Technical information - selection

Structure AND Lameness



by Alex Ashwood

BRAHMAN NEWS MARCH 2011 Issue #170

Today's beef producers face many different management challenges including increased herd sizes and larger cattle which impact on herd health particularly leg and feet structure and lameness.

Lameness has a positive genetic correlation to reduced performance

Foot and leg problems can be a major herd problem due to reduced performance (weight gain and reproduction) resulting in lower productivity and increased economic losses.

Figure 1 illustrates the four main groups of factors which can directly lead to lameness or which interact and subsequently intensify minor stimuli sufficiently to cause subacute or acute lameness.

FIGURE 1: PREDISPOSING CAUSES OF LAMENESS

FIGURE 1: PREDISPOSING CAUSES OF LAMENESS

Nutrition, environment, disease and genetic influences combine with management factors to predispose stock to lameness.

Foot and leg conformation have less predictable heritability (0.8-0.16) than the measurable performance traits (eg mature weight 0.50). Nevertheless, structural traits and problems are heritable and need to be fully considered when purchasing and breeding seed stock.

"Foot problems compounded by poor leg structure cause lameness"

In order to fully understand lameness it is advantageous to become familiar with the anatomy of the foot and the basic structure of the legs, shoulder and hindquarter.

Foot Structure

The conformation of the foot (Figure 2) should be short and steeply angled, high in the heel and even clawed. The sole should be somewhat concave with the majority of weight placed on the hoof wall.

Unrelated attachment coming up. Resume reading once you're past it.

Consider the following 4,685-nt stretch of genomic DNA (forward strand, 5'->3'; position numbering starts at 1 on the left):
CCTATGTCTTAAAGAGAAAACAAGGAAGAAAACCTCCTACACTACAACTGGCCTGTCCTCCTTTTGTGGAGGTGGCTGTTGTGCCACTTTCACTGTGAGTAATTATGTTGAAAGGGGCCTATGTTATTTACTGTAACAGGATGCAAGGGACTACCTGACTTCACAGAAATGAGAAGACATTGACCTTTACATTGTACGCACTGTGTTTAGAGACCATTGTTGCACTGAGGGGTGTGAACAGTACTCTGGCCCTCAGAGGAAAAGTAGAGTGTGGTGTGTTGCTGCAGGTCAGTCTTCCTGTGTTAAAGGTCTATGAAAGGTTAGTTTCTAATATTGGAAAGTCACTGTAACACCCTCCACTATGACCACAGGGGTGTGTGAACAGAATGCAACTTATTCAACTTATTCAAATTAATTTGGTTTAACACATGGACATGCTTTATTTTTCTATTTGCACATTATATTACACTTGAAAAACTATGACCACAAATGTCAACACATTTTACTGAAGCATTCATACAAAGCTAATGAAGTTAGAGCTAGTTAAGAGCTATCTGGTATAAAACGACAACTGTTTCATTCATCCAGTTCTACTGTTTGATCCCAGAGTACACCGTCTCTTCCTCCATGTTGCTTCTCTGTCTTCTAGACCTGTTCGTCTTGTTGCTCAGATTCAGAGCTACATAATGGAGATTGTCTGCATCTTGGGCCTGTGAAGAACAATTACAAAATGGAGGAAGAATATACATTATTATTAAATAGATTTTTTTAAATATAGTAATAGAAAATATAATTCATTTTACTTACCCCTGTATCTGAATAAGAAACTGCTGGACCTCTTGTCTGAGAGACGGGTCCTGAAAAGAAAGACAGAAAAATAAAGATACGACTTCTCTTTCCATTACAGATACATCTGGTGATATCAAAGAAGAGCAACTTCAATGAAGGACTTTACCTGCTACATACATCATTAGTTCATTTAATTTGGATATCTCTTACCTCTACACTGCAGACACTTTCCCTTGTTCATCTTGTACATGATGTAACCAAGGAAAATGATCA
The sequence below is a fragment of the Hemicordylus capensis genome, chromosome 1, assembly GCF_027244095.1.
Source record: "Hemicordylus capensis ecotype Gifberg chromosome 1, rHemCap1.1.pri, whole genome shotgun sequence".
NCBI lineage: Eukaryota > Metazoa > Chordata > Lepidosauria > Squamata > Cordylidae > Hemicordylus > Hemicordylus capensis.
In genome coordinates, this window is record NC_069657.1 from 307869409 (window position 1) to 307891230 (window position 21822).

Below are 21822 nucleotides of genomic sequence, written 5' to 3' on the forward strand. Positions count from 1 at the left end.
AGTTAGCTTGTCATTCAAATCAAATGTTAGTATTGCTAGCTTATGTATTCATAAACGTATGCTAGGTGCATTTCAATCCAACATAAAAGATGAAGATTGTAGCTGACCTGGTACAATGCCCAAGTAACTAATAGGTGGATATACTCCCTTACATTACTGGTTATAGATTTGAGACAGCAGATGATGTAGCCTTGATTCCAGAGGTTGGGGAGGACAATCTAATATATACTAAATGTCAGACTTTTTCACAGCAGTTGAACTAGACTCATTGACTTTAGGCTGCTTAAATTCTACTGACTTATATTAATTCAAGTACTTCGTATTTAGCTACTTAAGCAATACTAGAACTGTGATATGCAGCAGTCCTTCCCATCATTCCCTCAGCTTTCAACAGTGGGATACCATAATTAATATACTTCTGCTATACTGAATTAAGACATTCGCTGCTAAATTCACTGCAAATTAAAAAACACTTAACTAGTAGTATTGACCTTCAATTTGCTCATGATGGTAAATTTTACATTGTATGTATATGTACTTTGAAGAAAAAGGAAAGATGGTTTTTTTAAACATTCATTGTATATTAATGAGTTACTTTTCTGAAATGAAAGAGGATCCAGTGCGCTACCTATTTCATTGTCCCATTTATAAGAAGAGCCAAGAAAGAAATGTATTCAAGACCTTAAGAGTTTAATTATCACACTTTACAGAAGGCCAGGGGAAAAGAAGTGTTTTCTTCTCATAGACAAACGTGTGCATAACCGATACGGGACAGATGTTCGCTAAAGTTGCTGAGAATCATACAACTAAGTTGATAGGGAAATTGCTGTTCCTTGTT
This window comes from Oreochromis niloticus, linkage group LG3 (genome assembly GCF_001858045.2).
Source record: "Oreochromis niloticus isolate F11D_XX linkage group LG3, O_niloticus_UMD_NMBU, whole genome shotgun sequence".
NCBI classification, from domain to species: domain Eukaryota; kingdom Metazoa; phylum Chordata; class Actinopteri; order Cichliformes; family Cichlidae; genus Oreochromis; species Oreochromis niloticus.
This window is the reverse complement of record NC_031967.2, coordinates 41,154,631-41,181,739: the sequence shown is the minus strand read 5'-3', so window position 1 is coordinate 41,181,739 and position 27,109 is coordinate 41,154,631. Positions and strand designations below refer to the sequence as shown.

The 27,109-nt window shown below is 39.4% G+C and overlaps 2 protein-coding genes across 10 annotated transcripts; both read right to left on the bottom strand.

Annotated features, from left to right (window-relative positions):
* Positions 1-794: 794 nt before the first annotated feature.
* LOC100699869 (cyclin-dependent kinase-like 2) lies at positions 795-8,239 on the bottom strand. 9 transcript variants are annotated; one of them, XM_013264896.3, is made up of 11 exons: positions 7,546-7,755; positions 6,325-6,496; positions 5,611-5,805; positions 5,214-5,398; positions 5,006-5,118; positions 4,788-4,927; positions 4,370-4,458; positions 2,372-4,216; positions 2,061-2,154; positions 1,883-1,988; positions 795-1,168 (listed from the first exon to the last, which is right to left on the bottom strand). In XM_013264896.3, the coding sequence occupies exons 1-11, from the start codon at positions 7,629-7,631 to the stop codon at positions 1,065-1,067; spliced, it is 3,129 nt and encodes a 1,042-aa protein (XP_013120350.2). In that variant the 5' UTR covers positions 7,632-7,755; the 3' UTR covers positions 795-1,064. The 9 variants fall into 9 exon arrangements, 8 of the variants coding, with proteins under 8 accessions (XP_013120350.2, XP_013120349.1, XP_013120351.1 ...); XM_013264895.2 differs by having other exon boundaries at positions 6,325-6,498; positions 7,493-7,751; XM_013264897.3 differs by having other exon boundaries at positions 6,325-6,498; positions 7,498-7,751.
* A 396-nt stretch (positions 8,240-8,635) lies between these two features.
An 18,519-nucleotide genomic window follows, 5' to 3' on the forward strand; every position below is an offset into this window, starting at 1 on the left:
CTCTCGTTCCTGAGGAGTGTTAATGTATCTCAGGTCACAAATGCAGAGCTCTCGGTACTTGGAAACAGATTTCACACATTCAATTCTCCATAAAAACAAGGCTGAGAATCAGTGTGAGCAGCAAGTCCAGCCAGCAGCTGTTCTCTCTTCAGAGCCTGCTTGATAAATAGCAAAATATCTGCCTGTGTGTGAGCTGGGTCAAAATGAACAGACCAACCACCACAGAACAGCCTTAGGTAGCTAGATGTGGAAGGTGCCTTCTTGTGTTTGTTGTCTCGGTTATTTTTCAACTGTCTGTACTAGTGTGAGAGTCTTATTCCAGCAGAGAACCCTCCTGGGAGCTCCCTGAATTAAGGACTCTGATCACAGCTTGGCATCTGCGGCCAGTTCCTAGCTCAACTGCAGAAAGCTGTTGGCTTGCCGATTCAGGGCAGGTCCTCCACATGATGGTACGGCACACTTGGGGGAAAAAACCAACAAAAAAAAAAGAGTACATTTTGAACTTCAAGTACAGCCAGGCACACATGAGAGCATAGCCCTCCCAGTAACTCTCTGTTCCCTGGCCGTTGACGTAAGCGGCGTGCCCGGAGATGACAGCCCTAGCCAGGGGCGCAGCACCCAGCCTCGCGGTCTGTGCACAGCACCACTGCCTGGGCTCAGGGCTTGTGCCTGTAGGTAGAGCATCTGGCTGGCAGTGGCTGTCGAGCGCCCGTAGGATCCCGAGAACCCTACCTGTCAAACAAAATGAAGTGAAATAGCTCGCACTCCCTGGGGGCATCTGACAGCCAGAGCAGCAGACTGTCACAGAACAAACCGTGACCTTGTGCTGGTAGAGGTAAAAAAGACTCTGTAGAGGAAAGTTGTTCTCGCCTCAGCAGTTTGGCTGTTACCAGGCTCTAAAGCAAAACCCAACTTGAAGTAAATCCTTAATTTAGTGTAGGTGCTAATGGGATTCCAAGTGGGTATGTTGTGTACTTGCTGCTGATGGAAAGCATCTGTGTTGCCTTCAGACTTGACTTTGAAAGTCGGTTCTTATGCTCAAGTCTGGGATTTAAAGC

FIGURE 2: cross section of the foot

FIGURE 2: CROSS SECTION OF THE FOOT

Source : Zinpro®


FIGURE 3: EXAMPLES OF FOOT DEFECTS

FIGURE 3: EXAMPLES OF FOOT DEFECTS

The anatomy of the foot (Figure 2) indicates the complexity of the structure and clearly demonstrates why structural faults and problems lead to foot damage and lameness.

  • Coronary Band – is normally soft and shiny and grows at the rate of 5 millimetres per month. This is an area that can be easily penetrated by foreign objects particularly between the toes
  • Bulb – is the continuous with the coronary band and is composed of soft rubber horn.
  • Wall – is smooth and shiny and consists of a very tough tubular horn
  • Coronary Cushion – is a mass of elastic tissue and veins beneath the coronary band. When the animal moves, the cushion pumps blood through the foot and back into the body.
  • Lamellae – there are hundreds of tiny ridges in the lower part of the inside wall which are attached by fibres to the coffin bone.
  • Periople – is the area where the skin meets the coronary band. It is here that lamitis is often first noticed.